The Edinburgh Medical and Surgical Journal, Band 61

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publisher not identified, 1844
 

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Seite 199 - OWEN. - LECTURES ON THE COMPARATIVE ANATOMY and PHYSIOLOGY of the INVERTEBRATE ANIMALS, delivered at the Royal College of Surgeons in 1843. By RICHARD OWEN, FRS Hunterian Professor to the College. From Notes taken by William White Cooper, MRCS and revised by Professor Owen. With Glossary and Index.
Seite 30 - OF OUR KNOWLEDGE OF INFLAMMATION. " Inflammation is so interwoven with the theory and practice of medicine . . . that in all ages it has been made the pivot upon which the medical philosophy of the time has revolved." — JH BENNETT, Treatise on Inflammation. MICROSCOPICAL inquiry has had the most important influence on the development of our knowledge of inflammation. Every step in the former department has advanced the latter, and each error there has made itself felt here. But beyond everything...
Seite 45 - If the acid be weak, the capillary contraction occurs more slowly and gradually. If it be very concentrated, the phenomenon is not observed, or it passes so quickly into complete stoppage of blood, as to be imperceptible. Although we cannot see these changes in man under the microscope, certain appearances indicate that the same phenomena occur. The operations of the mind, for instance, as fear and fright, and the application of cold, produce paleness of the skin ; an effect which can only arise...
Seite 152 - The use of this medicine seems chiefly applicable to the sthenic form of gout, which occurs in robust constitutions, and in the prime of life; but it is almost inadmissible in persons advanced in years, who have had several attacks, and in whom the malady would seem too deeply rooted to be influenced by the temporary administration of this remedy.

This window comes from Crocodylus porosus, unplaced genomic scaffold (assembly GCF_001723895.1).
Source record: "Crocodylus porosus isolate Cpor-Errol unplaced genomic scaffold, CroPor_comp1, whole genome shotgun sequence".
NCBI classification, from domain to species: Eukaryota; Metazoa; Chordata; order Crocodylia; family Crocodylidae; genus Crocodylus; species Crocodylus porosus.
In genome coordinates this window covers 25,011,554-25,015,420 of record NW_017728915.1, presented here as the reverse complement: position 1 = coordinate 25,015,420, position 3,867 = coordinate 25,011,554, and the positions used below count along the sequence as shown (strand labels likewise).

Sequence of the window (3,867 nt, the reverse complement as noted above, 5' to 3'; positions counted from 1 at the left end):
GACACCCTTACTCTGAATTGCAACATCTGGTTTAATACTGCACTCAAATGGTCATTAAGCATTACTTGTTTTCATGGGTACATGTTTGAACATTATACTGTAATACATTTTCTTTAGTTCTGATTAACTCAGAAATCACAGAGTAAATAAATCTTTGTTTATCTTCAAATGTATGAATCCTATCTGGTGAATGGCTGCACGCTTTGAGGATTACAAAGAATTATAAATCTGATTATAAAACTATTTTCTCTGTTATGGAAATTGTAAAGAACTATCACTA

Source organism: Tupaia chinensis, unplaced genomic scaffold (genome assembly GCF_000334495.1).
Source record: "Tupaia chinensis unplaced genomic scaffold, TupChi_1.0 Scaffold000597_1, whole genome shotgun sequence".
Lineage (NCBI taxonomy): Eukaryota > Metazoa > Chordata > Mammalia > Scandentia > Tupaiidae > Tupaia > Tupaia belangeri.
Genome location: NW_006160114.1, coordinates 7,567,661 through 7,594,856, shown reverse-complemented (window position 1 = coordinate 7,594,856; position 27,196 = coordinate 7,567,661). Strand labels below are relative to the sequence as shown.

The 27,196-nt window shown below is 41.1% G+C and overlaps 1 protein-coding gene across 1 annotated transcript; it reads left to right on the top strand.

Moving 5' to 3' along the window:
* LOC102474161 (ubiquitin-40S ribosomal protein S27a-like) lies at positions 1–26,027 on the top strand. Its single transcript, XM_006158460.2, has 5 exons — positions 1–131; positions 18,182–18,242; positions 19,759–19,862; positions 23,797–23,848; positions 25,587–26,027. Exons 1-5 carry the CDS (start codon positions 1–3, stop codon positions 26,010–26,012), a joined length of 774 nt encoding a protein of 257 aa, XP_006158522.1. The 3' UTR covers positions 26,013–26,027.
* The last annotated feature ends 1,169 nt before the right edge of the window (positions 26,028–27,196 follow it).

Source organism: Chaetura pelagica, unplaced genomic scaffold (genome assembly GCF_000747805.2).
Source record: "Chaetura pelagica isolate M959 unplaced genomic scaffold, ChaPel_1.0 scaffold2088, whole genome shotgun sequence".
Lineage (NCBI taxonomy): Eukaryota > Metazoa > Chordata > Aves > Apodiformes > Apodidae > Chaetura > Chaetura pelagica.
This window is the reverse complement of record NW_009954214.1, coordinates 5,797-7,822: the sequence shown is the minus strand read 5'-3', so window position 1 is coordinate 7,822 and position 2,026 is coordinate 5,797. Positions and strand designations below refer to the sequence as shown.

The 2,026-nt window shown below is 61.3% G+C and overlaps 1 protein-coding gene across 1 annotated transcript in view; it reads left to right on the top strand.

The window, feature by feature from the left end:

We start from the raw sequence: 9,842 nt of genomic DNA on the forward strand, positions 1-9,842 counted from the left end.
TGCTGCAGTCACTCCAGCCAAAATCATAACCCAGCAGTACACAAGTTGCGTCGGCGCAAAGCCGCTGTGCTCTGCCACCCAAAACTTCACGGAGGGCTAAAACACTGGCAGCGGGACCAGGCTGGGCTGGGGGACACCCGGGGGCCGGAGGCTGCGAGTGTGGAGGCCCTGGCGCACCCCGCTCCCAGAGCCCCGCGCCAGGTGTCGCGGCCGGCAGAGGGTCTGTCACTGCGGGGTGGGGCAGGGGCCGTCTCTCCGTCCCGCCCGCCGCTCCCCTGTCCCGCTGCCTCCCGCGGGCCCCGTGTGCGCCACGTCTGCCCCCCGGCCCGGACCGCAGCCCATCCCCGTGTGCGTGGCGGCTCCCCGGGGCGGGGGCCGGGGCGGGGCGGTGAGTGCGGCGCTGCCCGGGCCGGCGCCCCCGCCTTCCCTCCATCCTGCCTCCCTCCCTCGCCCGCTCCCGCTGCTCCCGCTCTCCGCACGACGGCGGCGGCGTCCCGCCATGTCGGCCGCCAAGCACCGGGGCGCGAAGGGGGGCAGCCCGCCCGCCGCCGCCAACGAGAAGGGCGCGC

Seite 441 - Liebig have shown to contain a preponderance of this acid. Hence these products abound during great muscular exertion ; and when perspiration is checked by external cold they may be retained in the blood, causing rheumatism, urinary disorders, or various cutaneous diseases. The very serious effects sometimes resulting from sudden cold on the perspiring body may be partly owing to the same cause, as well as to the disorder produced in the circulation. Rheumatism is especially liable to occur as an...
Seite 55 - when liquor sanguinis is exuded it generally coagulates and constitutes a foreign body in the texture of the parts affected, which it becomes the object of nature to remove from the system, or so to modify that its presence may be rendered conducive to the wants of the economy. In order to accomplish this two kinds of changes may take place, — 1st, the exudation serves as a blastema in which new vital structures originate and are developed ; 2nd, it exhibits no power of becoming organized, and...
Seite 151 - Colchicum should not be given in the asthenic form of gout. " 2. Colchicum should never be given at the onset of a paroxysm, nor until the bowels have been duly acted upon by mild purgatives. " 3. The first doses of the medicine should be very small ; they may be gradually increased.
Seite 39 - If this deposit is examined under the microscope, it will be found to be made up of small masses of pigment, concerning whose nature or origin nothing is known.
Seite 295 - Cullerier prefers using mercury by friction in primary sores ; he orders from a quarter of a drachm to a drachm and a half of mercurial ointment at each friction, leaving an interval between them of one, two, or three days, with the view of not irritating either the sore or the constitution, by bringing the latter suddenly under the influence of the remedy. Ricord frequently orders the frictions to the...
Seite 296 - The combination of antimony and mercury has always appeared to him to render the influence of the latter more manageable, as well as more certain, while the addition of opium diminishes the irritating influence of mercury on the bowels, and subdues the disposition to an irritable state of the general system, or of the local disease. During its administration we must also carefully...

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